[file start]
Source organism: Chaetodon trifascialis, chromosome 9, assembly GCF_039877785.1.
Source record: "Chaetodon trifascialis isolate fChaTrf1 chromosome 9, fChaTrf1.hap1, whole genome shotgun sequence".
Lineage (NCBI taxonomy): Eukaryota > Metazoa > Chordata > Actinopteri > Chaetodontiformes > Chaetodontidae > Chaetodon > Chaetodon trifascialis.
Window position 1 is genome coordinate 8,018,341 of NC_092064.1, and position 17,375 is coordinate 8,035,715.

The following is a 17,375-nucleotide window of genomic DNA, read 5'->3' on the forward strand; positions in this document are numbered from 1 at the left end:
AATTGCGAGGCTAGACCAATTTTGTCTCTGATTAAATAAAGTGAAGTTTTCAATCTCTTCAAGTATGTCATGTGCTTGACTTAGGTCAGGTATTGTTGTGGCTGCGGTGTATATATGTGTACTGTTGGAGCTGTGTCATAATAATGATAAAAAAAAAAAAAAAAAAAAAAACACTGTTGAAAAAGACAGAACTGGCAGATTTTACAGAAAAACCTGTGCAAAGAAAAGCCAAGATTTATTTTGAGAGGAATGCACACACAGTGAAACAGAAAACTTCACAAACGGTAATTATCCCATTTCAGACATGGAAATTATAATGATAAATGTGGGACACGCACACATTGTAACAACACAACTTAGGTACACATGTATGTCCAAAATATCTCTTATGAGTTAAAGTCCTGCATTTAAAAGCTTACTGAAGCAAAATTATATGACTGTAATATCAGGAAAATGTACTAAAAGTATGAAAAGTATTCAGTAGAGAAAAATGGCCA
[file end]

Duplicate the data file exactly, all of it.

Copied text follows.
Source organism: Chaetodon trifascialis, chromosome 9, assembly GCF_039877785.1.
Source record: "Chaetodon trifascialis isolate fChaTrf1 chromosome 9, fChaTrf1.hap1, whole genome shotgun sequence".
Lineage (NCBI taxonomy): Eukaryota > Metazoa > Chordata > Actinopteri > Chaetodontiformes > Chaetodontidae > Chaetodon > Chaetodon trifascialis.
Window position 1 is genome coordinate 8,018,341 of NC_092064.1, and position 17,375 is coordinate 8,035,715.

The following is a 17,375-nucleotide window of genomic DNA, read 5'->3' on the forward strand; positions in this document are numbered from 1 at the left end:
AATTGCGAGGCTAGACCAATTTTGTCTCTGATTAAATAAAGTGAAGTTTTCAATCTCTTCAAGTATGTCATGTGCTTGACTTAGGTCAGGTATTGTTGTGGCTGCGGTGTATATATGTGTACTGTTGGAGCTGTGTCATAATAATGATAAAAAAAAAAAAAAAAAAAAAAACACTGTTGAAAAAGACAGAACTGGCAGATTTTACAGAAAAACCTGTGCAAAGAAAAGCCAAGATTTATTTTGAGAGGAATGCACACACAGTGAAACAGAAAACTTCACAAACGGTAATTATCCCATTTCAGACATGGAAATTATAATGATAAATGTGGGACACGCACACATTGTAACAACACAACTTAGGTACACATGTATGTCCAAAATATCTCTTATGAGTTAAAGTCCTGCATTTAAAAGCTTACTGAAGCAAAATTATATGACTGTAATATCAGGAAAATGTACTAAAAGTATGAAAAGTATTCAGTAGAGAAAAATGGCCA